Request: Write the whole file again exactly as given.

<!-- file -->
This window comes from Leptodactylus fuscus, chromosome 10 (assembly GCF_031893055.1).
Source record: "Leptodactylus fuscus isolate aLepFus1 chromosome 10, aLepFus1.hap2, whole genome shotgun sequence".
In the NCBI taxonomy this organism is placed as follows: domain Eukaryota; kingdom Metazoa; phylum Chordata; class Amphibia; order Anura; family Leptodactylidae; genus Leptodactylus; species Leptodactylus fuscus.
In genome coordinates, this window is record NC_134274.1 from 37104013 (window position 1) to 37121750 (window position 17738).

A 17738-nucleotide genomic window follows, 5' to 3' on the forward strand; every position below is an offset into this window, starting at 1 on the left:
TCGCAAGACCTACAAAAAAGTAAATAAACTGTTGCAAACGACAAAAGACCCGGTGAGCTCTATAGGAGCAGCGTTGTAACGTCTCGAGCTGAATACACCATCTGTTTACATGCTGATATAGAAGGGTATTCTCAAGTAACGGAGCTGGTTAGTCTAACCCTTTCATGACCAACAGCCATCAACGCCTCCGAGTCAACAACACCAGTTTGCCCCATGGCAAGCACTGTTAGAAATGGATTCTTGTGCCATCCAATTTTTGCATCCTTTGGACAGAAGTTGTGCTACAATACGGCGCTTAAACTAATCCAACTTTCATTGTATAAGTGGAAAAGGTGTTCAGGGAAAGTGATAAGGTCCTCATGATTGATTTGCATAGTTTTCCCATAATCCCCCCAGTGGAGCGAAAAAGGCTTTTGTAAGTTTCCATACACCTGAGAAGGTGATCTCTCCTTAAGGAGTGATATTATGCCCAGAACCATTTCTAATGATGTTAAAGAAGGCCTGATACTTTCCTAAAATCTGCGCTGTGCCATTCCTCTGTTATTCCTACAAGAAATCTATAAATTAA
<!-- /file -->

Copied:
This window comes from Leptodactylus fuscus, chromosome 10 (assembly GCF_031893055.1).
Source record: "Leptodactylus fuscus isolate aLepFus1 chromosome 10, aLepFus1.hap2, whole genome shotgun sequence".
In the NCBI taxonomy this organism is placed as follows: domain Eukaryota; kingdom Metazoa; phylum Chordata; class Amphibia; order Anura; family Leptodactylidae; genus Leptodactylus; species Leptodactylus fuscus.
In genome coordinates, this window is record NC_134274.1 from 37104013 (window position 1) to 37121750 (window position 17738).

A 17738-nucleotide genomic window follows, 5' to 3' on the forward strand; every position below is an offset into this window, starting at 1 on the left:
TCGCAAGACCTACAAAAAAGTAAATAAACTGTTGCAAACGACAAAAGACCCGGTGAGCTCTATAGGAGCAGCGTTGTAACGTCTCGAGCTGAATACACCATCTGTTTACATGCTGATATAGAAGGGTATTCTCAAGTAACGGAGCTGGTTAGTCTAACCCTTTCATGACCAACAGCCATCAACGCCTCCGAGTCAACAACACCAGTTTGCCCCATGGCAAGCACTGTTAGAAATGGATTCTTGTGCCATCCAATTTTTGCATCCTTTGGACAGAAGTTGTGCTACAATACGGCGCTTAAACTAATCCAACTTTCATTGTATAAGTGGAAAAGGTGTTCAGGGAAAGTGATAAGGTCCTCATGATTGATTTGCATAGTTTTCCCATAATCCCCCCAGTGGAGCGAAAAAGGCTTTTGTAAGTTTCCATACACCTGAGAAGGTGATCTCTCCTTAAGGAGTGATATTATGCCCAGAACCATTTCTAATGATGTTAAAGAAGGCCTGATACTTTCCTAAAATCTGCGCTGTGCCATTCCTCTGTTATTCCTACAAGAAATCTATAAATTAA